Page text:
I’ve loved baseball for as long as I can remember, but my first real vivid memories of it are of the 1969 Miracle Mets. The first game I ever attended was in August of ’69 at Shea Stadium. Mets rookie pitching star Gary Gentry vs Milt Pappas. The Mets beat the Braves 6-5 on a Jerry Grote walkoff HR in the 11th inning.
The euphoria and excitement of their playoff run that year and their improbable victory in the World Series over Baltimore had the whole NY metro area caught up in Mets fever and made a lifetime fan of the game out of yours’ truly.
Every year I get a rush of excitement when Opening Day nears, or the trade deadline, or the post-season or the Winter Meetings.
I love baseball because of the feelings of stability, comfort and normalcy that it evokes. The sport is ingrained in the fabric of America and is such a huge part of its history and lore. Baseball’s iconic presence has been a part of America’s stories, songs and movies for generations. Since the major leagues were formed and baseball became our national past-time close to 120 year ago, the nation, in fact the world has become a starkly different place.
Over the years, traditions, trends, culture, attitude and values have changed significantly. Innovation and technology have affected virtually every aspect of our lives, but baseball has remained constant. The same 16 teams that made up the major leagues back in 1901 still play today (along with an additional 14 that have joined since). The game's rules, the parks dimensions, the players uniforms and all of the customs and idiosyncrasies of the game are essentially the same as they've ever been. The same can be said about the team rivalries and the fan’s enthusiasm and loyalty.
Baseball also bridges cultural and social gaps. Two people with distinctly different backgrounds, beliefs, affiliations and status, who have absolutely nothing in common, can find common ground and harmony on their love for baseball.
For reasons that are debated, baseball has seen a dip in popularity over the last 30-40 years and has been supplanted by NFL football as the nation’s favorite sport. But starting in the early ‘90s, there was a renaissance of major league ballparks as they moved out of the ugly concrete structures that were shared residences of football teams and into new ‘retro-designed’ baseball-only ballparks situated in their cities’ downtown area. This started with Camden Yards in Baltimore with just about all others following suit in the years after. This brought fans back out to the parks and stoked the game’s popularity.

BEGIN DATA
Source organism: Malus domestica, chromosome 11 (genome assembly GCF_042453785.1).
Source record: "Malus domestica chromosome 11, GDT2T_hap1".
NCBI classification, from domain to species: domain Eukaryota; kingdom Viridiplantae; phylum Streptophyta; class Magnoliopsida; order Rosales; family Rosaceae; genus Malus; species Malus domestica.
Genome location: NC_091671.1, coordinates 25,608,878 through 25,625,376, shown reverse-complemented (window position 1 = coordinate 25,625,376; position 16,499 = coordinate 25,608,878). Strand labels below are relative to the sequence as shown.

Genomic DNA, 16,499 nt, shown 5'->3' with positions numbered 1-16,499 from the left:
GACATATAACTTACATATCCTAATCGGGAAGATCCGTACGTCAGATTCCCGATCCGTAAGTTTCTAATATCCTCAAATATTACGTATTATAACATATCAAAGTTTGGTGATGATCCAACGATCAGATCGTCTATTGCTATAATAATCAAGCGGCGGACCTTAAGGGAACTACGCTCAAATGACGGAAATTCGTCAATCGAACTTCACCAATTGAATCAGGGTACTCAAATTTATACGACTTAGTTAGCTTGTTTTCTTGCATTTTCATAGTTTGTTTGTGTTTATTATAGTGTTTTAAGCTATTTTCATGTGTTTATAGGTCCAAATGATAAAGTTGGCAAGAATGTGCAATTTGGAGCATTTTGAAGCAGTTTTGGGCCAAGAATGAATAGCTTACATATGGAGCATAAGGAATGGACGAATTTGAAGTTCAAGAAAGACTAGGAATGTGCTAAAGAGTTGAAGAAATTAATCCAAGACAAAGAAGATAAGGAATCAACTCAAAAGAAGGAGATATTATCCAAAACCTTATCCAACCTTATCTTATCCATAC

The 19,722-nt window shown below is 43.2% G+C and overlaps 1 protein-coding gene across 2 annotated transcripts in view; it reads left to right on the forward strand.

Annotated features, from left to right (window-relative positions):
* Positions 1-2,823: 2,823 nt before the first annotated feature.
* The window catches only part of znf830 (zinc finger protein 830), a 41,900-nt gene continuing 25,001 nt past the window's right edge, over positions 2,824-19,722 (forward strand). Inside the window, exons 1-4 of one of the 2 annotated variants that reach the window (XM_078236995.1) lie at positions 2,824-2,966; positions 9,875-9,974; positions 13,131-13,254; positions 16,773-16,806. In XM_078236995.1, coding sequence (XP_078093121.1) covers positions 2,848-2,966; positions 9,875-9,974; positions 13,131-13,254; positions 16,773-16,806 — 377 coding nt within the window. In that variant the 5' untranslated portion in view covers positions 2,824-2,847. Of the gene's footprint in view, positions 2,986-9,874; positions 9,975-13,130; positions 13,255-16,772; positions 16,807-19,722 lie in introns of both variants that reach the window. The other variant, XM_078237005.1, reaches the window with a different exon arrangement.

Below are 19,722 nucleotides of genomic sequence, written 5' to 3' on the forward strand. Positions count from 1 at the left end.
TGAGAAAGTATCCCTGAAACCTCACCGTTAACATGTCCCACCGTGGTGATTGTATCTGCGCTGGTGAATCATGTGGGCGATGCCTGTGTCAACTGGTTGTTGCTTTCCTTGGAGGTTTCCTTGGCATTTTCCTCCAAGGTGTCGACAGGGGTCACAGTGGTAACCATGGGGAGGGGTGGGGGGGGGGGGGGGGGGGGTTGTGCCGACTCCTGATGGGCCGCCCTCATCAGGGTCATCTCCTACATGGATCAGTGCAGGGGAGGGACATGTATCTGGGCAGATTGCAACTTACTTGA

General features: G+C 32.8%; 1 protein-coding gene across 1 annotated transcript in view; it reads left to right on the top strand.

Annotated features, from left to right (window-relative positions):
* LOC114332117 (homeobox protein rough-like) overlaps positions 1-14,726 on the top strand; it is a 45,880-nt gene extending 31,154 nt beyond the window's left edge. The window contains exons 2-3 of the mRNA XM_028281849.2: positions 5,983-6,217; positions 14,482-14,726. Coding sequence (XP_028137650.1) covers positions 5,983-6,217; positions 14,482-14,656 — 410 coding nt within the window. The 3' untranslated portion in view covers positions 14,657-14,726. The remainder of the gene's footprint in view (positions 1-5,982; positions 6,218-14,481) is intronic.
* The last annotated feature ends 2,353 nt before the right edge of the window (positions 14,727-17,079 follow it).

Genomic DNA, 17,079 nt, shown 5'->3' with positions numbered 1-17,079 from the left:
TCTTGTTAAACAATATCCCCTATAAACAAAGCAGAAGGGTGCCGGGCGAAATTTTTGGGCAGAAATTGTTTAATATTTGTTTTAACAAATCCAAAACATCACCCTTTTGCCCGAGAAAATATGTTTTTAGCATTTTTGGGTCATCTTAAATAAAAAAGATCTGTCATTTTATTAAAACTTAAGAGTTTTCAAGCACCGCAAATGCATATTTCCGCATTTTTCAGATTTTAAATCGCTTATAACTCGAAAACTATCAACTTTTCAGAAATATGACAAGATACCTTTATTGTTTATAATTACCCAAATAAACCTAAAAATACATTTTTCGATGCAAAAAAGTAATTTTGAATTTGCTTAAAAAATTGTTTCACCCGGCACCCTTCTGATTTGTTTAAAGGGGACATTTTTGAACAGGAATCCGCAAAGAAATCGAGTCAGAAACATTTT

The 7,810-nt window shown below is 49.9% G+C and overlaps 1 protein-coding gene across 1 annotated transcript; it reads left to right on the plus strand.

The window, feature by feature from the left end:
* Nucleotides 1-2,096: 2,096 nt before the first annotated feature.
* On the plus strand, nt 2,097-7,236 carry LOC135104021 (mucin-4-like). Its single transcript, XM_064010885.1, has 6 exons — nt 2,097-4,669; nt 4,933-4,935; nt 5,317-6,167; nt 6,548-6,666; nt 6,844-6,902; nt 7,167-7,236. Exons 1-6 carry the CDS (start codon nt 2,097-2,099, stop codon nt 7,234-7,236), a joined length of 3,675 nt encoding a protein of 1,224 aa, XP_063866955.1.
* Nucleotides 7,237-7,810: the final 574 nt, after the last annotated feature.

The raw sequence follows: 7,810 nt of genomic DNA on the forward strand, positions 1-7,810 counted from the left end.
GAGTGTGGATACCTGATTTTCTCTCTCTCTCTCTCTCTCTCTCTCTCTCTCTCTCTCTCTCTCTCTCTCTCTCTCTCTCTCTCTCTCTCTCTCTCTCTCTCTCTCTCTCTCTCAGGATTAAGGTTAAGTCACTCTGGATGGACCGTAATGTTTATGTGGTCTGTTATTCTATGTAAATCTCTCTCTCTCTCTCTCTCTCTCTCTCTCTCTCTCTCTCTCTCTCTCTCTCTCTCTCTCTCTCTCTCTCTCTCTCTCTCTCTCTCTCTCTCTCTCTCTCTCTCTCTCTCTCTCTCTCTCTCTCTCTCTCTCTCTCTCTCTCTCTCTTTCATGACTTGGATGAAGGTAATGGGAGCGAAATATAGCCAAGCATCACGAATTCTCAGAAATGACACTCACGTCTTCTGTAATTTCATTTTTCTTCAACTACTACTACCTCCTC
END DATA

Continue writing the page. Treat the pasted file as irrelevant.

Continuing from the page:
A live baseball game is my ‘happy place’. Especially at a day game, in early Summer when it’s a little breezy and just the right temperature. Maybe a mid-week game where the crowd is decent, but not too much. Baseball. Beer. Hot Dogs. Summer. Very nice.
Attending a game at every park has been on my list for some time. In 2015, I was determined to visit them all in one year. I’ve read where people have been crazy enough to see a game at all 30 parks in 30 days (or less). That kind of kills the point for me. It’s like trying to chug a $300 bottle of wine, it shouldn't be rushed. So, I mapped out my ‘journey’ to be 5 stadiums or less per each trip, spread out across the course of the season. Unfortunately, I got sidetracked with other priorities and had to finish the last 7 stadiums in 2016, but that just gave me something more to get excited about as the next spring drew near.
This journey also gave me a reason to visit some cities in the US that I otherwise would have no reason to visit. Places like Pittsburgh, Kansas City, St. Louis and Cleveland aren’t on vacationers ‘A-List’, but they and all the others I went to had so much more to offer a visitor other than baseball (ok, maybe not so much Detroit).